Myself, I’ve started to imagine villains calling him Mockingbird cause one ) he’s part of a long bird history two) I really want him to master both his sass and his mimicry skills as a double wamming and three) to live up to the saying it’s a sin to kill a mockingbird

I answered an ask about Damian feeling ‘in shadows’/taking up legacy mantles before but LITERALLY MOCKINGBIRD WAS THE NAME I THOUGHT TOO IF HE EVER WENT SOLO. Though not for any of the reasons you mentioned (though way cooler than mine) more like…mocking death? Mocking bruce and dick’s and the fam’s ‘normal’ style? I think those were it I don’t remember my reason haha but I loved my reason even if it was lame haha.

Also, I read it in this super hella fic that’s one of my all time faves and loved it, so. That too haha. 

anonymous asked:

It makes perfect sense because Dick gave Damian something more then any mantle/legacy ever could, unconditional love. Remember Damian did not respect/like Dick initially either. But Dick continued to care and respect Damian on a level no one ever had before and Damian learned how to be a better person through that. Tim did not believe Damian deserve to be saved like that and held Damian's abusive past against him (to be fair Damian kept trying to kill him) and never believed he was good enough.

again why is Tim the snub? why is he, who’s best friend is Lex Luthor’s clone, holding blood, and an abusive past over Damian, again he fought HARD for Spoiler, who’s dad is a villain, he’s friends with and close to Cass both of who’s parents are murderers, it doesn’t make sense for Tim to have this hang up, Dick however did express doubts about Cass, and doubts about Helena Bertinelli before Damian 

anonymous asked:

if you had to introduce Tim Drake after Jason died/retired from Robin, what would you do?

I ultimately prefer Steph following Jason as her origin actually lines up really well following Jason’s death, but if I had to introduce Tim as Robin and not what I’ve been toying with in an AU…

Give him an actual connection to crime, not just an attachment to Gotham’s vigilantes. With Tim’s background it just emphasizes his classist origin to have him disconnected from crime and the crusade like that.

A lot of people like the ‘Batman needs a Robin’ but that honestly works better on a meta level. Yes, Batman works better with a partner but tying his mental health into dependency on a young unrelated teenager is…a bit cringe. It works better if the kid is older, 17 or 18, rather than the age they wanted to introduce Robin. Dick had his own reasons for being in the fight, and Jason too (despite the cringe factor there) and both were ultimately in Bruce’s custody.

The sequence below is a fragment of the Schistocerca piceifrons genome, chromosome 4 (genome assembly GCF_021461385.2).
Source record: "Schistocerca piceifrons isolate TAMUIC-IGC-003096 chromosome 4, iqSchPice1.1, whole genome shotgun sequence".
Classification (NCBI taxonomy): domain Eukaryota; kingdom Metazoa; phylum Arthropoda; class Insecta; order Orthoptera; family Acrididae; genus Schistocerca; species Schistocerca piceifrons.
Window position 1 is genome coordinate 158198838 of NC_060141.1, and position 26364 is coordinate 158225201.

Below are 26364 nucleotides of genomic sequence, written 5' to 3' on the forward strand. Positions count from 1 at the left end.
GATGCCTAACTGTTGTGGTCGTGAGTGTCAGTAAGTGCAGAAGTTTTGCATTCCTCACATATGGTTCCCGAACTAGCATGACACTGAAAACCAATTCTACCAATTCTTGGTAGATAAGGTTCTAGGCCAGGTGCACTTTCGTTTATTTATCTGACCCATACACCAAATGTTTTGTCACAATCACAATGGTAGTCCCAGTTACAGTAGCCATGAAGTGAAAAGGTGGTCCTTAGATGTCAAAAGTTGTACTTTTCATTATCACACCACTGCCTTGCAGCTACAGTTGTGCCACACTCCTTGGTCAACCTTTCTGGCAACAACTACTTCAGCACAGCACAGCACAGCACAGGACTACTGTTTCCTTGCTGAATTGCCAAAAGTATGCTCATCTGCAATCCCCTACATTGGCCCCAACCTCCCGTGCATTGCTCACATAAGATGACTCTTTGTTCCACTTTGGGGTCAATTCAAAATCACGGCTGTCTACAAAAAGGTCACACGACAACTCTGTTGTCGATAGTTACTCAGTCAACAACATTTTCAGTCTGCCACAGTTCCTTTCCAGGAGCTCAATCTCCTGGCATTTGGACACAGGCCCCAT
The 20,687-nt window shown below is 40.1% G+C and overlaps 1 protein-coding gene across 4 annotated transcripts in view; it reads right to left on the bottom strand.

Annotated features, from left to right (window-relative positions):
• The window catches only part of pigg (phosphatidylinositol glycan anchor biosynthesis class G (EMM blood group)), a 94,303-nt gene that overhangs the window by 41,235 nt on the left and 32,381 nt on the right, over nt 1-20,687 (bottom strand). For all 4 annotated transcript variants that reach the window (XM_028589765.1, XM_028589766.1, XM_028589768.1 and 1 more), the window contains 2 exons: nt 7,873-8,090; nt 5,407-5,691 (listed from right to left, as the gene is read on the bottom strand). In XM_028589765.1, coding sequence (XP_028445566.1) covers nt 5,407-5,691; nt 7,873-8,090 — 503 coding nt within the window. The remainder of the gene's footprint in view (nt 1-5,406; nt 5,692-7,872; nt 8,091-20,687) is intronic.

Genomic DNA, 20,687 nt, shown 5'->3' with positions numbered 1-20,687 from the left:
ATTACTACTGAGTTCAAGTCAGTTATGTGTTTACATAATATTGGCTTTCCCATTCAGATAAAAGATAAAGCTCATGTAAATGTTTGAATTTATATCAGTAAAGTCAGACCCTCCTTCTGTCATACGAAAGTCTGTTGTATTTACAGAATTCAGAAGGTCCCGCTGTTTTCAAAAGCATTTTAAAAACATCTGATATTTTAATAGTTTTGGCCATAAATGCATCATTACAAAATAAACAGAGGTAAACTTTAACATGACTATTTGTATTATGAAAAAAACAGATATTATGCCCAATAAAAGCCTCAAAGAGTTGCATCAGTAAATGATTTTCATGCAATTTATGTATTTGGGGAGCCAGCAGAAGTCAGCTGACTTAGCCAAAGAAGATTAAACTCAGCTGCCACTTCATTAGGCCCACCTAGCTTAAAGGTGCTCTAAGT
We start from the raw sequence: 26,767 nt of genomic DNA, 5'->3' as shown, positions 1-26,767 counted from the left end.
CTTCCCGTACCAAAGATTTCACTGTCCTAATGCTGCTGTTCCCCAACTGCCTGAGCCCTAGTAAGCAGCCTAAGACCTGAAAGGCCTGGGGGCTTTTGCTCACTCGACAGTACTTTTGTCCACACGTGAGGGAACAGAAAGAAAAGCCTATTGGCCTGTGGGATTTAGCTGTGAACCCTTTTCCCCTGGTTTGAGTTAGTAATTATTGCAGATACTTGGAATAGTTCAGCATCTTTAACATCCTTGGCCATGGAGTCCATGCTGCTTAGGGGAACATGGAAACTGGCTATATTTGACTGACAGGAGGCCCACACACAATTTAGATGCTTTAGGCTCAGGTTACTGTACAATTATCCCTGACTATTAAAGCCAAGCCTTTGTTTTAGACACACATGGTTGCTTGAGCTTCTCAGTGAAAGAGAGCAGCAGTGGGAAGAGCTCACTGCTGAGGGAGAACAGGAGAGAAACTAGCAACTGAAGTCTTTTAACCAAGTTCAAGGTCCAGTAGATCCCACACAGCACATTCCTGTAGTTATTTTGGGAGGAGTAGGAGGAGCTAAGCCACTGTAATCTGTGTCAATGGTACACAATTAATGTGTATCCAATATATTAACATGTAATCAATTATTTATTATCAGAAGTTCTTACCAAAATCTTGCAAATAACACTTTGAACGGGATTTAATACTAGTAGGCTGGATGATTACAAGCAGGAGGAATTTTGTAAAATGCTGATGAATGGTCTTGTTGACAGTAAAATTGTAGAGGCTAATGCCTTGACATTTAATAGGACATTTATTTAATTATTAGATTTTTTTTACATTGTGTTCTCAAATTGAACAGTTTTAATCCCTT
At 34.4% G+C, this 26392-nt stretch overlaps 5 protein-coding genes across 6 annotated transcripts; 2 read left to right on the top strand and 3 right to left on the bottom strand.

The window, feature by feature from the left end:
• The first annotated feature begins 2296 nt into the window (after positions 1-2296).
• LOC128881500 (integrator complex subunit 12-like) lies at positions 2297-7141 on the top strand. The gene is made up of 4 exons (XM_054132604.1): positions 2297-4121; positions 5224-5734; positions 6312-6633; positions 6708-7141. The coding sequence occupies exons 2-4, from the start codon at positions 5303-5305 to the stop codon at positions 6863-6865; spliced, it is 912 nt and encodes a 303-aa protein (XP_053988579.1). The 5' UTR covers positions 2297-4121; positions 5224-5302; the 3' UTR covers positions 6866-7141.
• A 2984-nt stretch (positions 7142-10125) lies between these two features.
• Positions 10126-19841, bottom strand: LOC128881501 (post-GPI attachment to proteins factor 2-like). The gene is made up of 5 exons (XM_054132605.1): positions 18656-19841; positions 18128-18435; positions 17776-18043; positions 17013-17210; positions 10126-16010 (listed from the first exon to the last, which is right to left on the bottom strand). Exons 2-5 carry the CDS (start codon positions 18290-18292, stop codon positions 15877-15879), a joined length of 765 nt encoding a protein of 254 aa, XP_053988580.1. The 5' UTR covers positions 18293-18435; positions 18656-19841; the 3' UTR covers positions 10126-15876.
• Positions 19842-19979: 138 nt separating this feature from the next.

Another issue is that modern comics are willing to kill kids in a way the old comics never did. If you have Jason being beaten and blown up, Steph tortured to death and Damian stabbed through the heart, you have lost the suspension of disbelief necessary to justify a very young child being Batman’s partner purely for his mental health.

‘When will you realize I’m not Jason Todd’ is victim blaming justification and whenever it’s held up to justify Tim following Jason by fandom I cringe. Jason being Jason did not get him killed. Even if you generously say that he disobeyed Batman…literally every Robin does.

If Dick or Tim had been there in Jason’s place they would have done the same thing–try to save the person’s life–and been in the same situation. All it takes is being separated from Batman at the wrong moment and they could just as easily die. We’ve seen it happen since.

This is rambling off my point here is me actually answering your question:
- Tim’s ambiguous mental disorder would be actual canon
- His obsession with Robin would have led to an early interest in solving crime
- instead of taking photos he would actually go out to try and solve crimes and tip off police
- he would eventually start trying to help Batman without barging into his home and claiming Robin was needed.
- there would be months where Batman tries to stop him and keep him safe
- Tim would eventually casually reveal he knows who Batman is, upping the ambiguity of whether this kid is going to ultimately help or hinder
- Tim as a tech based vigilante would be emphasized and he might start working with Oracle, who tries to direct him like she later does with Cass
- eventually he would naturally be pulled into the family logically because he, like Steph, would be out there not taking no for an answer